Ebay and Westfield Labs have launched a series of retail stations at Westfield’s San Francisco centre. The stations give shoppers an opportunity to play with, and shop through, Connected Glass technology.
Using the Connected Glass interface shoppers can browse and then select products to buy. When they see the item that they want to purchase they use the touchscreen to send the details to their phone to complete the transaction.
Ebay sees the technology as offering huge potential for shopping in almost any public space - shopping centres, airports, train stations - and as a way of retailers bridging the gap between online and offline transactions. We see huge potential for connected tech too.
Sony Connected Glass
Sony’s Connected Glass Store front, image courtesy of Ebay.
Connected glass is one of many interesting developments when it comes to connected technologies and personalised retail experiences.
By definition it’s the most visual, so it’s no surprise to see retailers and merchandisers starting to use it to enhance customer experiences in store.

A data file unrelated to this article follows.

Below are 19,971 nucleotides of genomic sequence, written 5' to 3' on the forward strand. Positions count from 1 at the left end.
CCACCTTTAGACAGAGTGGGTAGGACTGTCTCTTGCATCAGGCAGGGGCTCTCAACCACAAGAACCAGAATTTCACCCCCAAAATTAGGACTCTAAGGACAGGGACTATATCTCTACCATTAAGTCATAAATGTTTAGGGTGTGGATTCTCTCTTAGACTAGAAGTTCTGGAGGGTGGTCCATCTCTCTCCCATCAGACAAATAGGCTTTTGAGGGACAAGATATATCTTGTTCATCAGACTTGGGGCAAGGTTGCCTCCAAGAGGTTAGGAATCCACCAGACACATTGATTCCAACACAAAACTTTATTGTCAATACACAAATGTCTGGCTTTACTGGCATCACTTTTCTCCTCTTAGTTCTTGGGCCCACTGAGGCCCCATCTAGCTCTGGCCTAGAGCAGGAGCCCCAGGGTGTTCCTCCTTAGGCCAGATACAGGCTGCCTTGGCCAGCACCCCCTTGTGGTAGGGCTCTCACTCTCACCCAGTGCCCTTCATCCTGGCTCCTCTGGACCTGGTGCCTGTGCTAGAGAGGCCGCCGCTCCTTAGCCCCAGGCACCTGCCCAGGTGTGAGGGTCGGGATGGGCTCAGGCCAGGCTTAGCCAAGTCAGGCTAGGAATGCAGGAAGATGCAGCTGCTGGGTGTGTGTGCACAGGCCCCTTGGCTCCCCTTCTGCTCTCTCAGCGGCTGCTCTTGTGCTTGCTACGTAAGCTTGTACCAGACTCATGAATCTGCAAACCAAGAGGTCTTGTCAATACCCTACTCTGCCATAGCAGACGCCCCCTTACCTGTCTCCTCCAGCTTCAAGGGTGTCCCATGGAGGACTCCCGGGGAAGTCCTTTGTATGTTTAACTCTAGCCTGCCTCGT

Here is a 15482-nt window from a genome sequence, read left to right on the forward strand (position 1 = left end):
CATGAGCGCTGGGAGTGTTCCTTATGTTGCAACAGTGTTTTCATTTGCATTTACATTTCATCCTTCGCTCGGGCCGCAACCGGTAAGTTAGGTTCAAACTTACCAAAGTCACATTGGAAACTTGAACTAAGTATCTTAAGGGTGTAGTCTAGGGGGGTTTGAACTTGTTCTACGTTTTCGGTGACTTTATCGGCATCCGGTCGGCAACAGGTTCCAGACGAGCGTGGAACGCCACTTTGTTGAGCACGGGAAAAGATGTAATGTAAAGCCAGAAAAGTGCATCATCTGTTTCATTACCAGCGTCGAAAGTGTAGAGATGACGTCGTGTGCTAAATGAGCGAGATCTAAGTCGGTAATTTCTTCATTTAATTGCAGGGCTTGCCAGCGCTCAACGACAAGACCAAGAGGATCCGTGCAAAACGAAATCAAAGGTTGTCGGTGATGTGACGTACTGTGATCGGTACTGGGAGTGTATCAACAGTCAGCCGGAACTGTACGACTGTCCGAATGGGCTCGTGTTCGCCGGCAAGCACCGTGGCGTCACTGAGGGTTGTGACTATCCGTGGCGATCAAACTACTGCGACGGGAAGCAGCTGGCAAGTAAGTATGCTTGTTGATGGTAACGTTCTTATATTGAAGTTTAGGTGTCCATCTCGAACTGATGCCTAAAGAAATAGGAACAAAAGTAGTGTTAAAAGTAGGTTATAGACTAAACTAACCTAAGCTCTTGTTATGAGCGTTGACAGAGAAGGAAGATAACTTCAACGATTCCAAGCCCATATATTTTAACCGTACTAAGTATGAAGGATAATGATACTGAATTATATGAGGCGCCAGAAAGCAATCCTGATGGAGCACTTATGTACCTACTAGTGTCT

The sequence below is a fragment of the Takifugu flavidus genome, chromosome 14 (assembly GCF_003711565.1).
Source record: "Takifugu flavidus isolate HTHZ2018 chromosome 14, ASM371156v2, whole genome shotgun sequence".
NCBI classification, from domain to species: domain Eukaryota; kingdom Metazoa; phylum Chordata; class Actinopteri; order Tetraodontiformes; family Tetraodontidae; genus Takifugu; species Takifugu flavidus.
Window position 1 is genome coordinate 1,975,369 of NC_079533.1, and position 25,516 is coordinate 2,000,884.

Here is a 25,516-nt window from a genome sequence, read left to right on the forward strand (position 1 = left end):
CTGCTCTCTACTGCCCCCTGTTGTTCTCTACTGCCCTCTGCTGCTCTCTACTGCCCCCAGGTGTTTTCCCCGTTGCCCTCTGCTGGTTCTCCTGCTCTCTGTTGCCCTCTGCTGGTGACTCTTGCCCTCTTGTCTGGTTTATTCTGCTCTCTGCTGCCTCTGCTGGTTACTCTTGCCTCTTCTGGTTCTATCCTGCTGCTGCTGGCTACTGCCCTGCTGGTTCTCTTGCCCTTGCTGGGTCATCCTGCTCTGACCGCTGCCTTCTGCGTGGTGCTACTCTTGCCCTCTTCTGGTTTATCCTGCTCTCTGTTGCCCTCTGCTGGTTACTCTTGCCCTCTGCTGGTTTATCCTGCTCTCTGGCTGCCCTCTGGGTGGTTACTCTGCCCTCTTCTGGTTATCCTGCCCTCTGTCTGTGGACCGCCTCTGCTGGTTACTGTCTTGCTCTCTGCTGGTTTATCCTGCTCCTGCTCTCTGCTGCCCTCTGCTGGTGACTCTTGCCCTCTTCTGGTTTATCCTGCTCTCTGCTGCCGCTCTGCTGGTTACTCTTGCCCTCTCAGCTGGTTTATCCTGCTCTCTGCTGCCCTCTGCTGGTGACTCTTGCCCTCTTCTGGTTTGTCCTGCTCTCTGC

There are similar connective technologies that can offer benefits beyond glass. For example, Ericsson’s announcement of the Connected Me concept at CES earlier this year provided an interesting example of connective tech that doesn’t require a purchase or download.
They demonstrated capacitive coupling - where the human body acts as the capacitor for any signal from an object to a mobile in contact with the body, at speeds of up to 10Mbps.
Printed electronics is another field that we’re following with interest. The costs around printed electronics are falling and this is further supported by the growing ubiquity of Near Field Communications (NFC) technology.
We believe that there is an interesting future for the relationships between product packaging, consumer search, wearable tech, personalised retail and a marketer’s ability to give their customers exactly what they’re looking for.
The potential of connected technology is almost unlimited. Please get in touch if you would like to know more.
This article originally appeared in Digital Marketing Magazine.